Finding Something To Print
If you aren’t sure what you want to print, there are many websites where folks have created models that you can print yourself. Some such websites are:
The file that you download will typically be in the STL format (e.g., in a file called "mymodel.stl"). An STL file can be visualized as a series of triangles in 3D space, some of which share vertices. By defining enough of these triangles, we can form a 3D object:
Because of how 3D printers works, some models are difficult or impossible to print. There are ways to mitigate these issues, but for now, we recommend finding a model that is simple to print.
3D printers deposit very thin layers of plastic, line by line, on top of one another:
Filament, which is a long string of plastic, is fed into a hot nozzle, which moves around the print surface while slowly squeezing filament through. Many single lines of extruded plastic form a single layer of a print. Once the layer is complete, the nozzle moves up a fraction of a millimeter, and begins depositing more plastic on top of the previous layer.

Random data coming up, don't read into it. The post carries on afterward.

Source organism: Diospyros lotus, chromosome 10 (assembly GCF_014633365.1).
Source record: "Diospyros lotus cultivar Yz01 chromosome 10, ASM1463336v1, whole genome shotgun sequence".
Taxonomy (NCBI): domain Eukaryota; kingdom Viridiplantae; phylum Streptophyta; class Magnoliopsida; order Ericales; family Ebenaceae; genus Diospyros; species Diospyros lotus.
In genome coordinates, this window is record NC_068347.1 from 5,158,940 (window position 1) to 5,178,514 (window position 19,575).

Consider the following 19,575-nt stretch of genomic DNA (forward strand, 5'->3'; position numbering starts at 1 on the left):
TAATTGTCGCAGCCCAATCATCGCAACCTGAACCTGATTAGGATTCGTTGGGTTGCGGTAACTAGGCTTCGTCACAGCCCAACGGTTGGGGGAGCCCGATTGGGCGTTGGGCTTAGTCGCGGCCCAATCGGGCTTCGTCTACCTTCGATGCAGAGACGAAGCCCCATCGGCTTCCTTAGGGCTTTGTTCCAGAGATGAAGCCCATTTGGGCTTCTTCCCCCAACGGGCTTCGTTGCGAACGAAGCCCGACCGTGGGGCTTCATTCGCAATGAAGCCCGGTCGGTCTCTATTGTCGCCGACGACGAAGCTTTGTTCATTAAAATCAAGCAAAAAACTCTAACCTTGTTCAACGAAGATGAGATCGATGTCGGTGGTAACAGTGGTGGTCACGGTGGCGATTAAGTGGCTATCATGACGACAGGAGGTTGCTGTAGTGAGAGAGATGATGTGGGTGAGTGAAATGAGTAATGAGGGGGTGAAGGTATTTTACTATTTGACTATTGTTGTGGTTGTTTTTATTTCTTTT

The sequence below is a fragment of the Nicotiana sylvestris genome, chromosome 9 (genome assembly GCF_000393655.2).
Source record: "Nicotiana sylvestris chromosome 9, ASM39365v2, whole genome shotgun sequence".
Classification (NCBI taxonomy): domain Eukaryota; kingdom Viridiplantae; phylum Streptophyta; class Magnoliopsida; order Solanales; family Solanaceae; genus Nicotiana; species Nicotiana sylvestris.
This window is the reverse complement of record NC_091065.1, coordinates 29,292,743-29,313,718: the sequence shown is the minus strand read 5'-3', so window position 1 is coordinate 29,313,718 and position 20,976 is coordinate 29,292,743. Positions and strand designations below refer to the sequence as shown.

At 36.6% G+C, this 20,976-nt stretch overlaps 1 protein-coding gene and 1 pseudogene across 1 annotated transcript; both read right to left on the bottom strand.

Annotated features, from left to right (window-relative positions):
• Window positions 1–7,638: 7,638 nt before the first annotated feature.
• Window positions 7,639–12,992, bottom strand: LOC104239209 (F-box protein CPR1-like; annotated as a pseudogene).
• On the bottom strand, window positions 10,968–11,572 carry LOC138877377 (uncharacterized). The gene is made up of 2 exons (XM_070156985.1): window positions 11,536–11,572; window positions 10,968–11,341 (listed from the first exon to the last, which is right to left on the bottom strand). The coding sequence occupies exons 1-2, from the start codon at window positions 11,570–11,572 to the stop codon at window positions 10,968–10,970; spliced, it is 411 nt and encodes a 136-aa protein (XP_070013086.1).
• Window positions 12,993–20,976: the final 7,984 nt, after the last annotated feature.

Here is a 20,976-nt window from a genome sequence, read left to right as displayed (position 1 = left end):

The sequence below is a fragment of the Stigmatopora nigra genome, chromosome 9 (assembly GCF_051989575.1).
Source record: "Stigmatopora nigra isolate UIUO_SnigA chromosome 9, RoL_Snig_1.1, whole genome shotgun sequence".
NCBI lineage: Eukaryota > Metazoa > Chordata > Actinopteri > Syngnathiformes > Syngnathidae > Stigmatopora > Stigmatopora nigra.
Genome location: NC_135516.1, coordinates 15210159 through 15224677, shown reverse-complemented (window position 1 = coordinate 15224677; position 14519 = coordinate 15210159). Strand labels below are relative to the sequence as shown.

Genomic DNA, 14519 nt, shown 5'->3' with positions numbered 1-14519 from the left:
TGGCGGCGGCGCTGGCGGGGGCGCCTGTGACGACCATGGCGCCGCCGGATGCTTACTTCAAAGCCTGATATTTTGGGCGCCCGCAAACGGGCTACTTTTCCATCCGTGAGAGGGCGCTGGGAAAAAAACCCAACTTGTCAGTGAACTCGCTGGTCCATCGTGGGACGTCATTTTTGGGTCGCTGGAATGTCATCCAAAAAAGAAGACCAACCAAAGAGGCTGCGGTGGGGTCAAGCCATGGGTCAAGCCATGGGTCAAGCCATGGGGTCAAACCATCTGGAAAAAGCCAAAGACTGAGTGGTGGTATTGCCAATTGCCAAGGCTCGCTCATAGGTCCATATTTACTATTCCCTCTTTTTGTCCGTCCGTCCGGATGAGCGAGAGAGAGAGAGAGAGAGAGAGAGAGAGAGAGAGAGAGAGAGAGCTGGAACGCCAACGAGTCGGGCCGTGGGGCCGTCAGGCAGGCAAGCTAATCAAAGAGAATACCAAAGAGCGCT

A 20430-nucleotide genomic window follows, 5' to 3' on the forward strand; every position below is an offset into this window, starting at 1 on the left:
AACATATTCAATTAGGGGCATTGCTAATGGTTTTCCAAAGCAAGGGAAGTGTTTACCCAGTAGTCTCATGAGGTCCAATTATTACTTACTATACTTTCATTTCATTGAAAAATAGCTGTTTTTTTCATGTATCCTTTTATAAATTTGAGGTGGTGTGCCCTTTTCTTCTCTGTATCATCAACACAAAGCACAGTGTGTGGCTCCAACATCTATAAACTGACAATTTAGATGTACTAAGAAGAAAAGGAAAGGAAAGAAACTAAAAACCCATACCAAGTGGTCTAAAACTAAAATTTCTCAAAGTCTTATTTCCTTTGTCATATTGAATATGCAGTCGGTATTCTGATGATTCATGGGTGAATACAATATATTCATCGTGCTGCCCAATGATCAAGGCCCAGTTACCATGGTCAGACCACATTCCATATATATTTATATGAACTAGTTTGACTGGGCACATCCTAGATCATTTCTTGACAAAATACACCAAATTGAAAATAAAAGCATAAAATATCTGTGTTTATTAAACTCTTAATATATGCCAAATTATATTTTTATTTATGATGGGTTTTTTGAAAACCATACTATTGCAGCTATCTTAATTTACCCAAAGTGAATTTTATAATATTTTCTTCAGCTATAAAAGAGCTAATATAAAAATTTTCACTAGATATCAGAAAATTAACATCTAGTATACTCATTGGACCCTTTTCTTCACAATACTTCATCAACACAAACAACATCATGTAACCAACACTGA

This means that there are some parts which do not print very well. Please note: these are contrived examples, and often you can fix issues like these by simply re-orienting the part! The first two, for instance, could be printed sideways.
In particular, you’ll want to look out for:
Areas printed in mid air. Notice how the downward-facing spike has nowhere to start -- the nozzle would just extrude plastic into a blob on the build surface!
Large, steep overhangs. These aren’t quite as bad as printing in mid-air, but since only a small part of the next layer will be on top of the previous layer, these parts can sag and may fail entirely.
Parts with only a small area in contact with the build plate. These are likely to become detached from the force of the nozzle during the print.